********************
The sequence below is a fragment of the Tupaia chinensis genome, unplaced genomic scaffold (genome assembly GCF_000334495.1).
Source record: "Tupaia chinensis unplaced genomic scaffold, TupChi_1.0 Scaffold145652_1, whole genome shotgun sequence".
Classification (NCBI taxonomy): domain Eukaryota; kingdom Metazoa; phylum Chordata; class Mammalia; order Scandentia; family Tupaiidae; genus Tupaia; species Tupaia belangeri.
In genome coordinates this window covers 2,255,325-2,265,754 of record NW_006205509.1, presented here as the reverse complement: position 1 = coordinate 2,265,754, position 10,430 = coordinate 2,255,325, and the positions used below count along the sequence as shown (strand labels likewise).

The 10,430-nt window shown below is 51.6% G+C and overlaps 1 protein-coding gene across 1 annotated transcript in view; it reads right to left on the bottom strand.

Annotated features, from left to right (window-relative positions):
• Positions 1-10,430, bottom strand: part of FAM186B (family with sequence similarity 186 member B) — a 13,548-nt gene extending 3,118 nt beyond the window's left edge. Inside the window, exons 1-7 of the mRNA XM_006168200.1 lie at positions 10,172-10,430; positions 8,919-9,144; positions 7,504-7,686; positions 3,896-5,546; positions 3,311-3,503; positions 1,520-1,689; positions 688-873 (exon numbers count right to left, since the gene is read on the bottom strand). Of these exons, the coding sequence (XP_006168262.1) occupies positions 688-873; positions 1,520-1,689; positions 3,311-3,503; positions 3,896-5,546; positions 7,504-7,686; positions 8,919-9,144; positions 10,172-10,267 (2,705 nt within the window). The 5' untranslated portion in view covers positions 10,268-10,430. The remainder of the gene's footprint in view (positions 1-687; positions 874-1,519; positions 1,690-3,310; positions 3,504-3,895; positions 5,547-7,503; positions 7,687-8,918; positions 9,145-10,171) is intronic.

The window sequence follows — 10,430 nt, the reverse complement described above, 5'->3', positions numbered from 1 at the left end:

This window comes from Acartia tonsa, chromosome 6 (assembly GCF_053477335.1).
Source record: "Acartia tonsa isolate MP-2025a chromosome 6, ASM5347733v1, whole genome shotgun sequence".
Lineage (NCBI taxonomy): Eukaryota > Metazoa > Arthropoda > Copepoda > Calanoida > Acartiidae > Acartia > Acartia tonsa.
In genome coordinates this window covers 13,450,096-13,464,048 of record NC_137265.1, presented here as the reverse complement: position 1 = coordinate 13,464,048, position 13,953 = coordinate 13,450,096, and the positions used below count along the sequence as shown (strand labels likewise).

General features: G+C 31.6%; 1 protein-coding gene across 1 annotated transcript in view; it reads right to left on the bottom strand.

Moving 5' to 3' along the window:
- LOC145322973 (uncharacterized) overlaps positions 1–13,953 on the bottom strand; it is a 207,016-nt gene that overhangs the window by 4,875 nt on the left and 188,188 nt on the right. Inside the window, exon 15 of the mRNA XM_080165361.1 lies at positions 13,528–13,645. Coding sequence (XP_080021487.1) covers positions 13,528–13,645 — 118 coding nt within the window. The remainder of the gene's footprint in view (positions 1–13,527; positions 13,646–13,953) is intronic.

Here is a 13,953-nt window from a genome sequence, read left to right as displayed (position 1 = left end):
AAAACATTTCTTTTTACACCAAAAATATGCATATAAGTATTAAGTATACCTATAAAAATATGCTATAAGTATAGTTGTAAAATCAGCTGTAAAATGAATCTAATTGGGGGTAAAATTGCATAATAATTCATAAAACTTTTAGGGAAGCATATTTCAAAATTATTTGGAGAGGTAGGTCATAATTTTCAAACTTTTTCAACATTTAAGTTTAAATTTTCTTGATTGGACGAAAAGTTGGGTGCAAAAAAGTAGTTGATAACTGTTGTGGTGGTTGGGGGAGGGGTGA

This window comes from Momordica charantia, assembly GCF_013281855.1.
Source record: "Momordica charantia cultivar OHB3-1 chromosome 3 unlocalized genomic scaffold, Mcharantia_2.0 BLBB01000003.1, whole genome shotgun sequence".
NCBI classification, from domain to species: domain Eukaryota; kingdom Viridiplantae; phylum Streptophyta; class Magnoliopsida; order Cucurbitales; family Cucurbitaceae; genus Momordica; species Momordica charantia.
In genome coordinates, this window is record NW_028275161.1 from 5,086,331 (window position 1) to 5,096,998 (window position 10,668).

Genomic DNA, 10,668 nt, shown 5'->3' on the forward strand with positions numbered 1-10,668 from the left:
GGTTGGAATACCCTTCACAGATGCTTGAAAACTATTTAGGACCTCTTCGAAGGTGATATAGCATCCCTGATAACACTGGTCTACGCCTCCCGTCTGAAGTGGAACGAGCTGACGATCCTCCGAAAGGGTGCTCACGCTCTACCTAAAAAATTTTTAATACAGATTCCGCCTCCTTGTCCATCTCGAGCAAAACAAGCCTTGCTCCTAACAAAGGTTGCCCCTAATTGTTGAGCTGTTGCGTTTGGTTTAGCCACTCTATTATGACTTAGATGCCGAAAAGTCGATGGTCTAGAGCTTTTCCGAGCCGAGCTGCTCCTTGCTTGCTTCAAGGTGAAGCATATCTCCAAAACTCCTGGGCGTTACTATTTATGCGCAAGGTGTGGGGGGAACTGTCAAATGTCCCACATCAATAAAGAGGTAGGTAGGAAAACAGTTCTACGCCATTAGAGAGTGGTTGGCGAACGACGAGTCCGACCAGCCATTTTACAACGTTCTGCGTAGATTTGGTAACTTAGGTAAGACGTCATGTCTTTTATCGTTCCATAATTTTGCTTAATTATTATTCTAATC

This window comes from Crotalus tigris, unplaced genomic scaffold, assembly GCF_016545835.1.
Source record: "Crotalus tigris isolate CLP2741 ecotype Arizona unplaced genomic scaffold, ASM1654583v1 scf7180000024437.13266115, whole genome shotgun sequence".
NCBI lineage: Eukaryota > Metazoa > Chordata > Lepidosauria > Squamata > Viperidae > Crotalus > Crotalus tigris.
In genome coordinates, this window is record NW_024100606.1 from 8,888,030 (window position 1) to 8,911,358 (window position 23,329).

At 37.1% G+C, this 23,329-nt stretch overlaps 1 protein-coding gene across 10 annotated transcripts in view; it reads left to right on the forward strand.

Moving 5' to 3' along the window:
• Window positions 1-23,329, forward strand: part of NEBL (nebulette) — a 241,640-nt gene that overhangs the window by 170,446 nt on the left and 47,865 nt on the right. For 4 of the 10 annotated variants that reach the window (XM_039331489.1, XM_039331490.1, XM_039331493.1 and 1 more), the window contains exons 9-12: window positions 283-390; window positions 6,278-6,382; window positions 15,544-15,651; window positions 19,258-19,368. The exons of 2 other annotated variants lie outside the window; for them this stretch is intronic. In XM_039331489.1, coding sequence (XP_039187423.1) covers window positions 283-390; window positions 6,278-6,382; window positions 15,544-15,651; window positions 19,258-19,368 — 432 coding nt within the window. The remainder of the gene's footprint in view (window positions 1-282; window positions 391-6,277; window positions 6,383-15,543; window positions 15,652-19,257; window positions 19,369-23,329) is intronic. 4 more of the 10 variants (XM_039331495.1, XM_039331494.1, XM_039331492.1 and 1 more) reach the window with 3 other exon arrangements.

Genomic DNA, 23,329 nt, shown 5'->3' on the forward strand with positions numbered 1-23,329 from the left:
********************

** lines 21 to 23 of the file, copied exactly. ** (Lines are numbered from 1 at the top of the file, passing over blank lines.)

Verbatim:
In genome coordinates, this window is record NW_028275161.1 from 5,086,331 (window position 1) to 5,096,998 (window position 10,668).

Genomic DNA, 10,668 nt, shown 5'->3' on the forward strand with positions numbered 1-10,668 from the left:
GGTTGGAATACCCTTCACAGATGCTTGAAAACTATTTAGGACCTCTTCGAAGGTGATATAGCATCCCTGATAACACTGGTCTACGCCTCCCGTCTGAAGTGGAACGAGCTGACGATCCTCCGAAAGGGTGCTCACGCTCTACCTAAAAAATTTTTAATACAGATTCCGCCTCCTTGTCCATCTCGAGCAAAACAAGCCTTGCTCCTAACAAAGGTTGCCCCTAATTGTTGAGCTGTTGCGTTTGGTTTAGCCACTCTATTATGACTTAGATGCCGAAAAGTCGATGGTCTAGAGCTTTTCCGAGCCGAGCTGCTCCTTGCTTGCTTCAAGGTGAAGCATATCTCCAAAACTCCTGGGCGTTACTATTTATGCGCAAGGTGTGGGGGGAACTGTCAAATGTCCCACATCAATAAAGAGGTAGGTAGGAAAACAGTTCTACGCCATTAGAGAGTGGTTGGCGAACGACGAGTCCGACCAGCCATTTTACAACGTTCTGCGTAGATTTGGTAACTTAGGTAAGACGTCATGTCTTTTATCGTTCCATAATTTTGCTTAATTATTATTCTAATC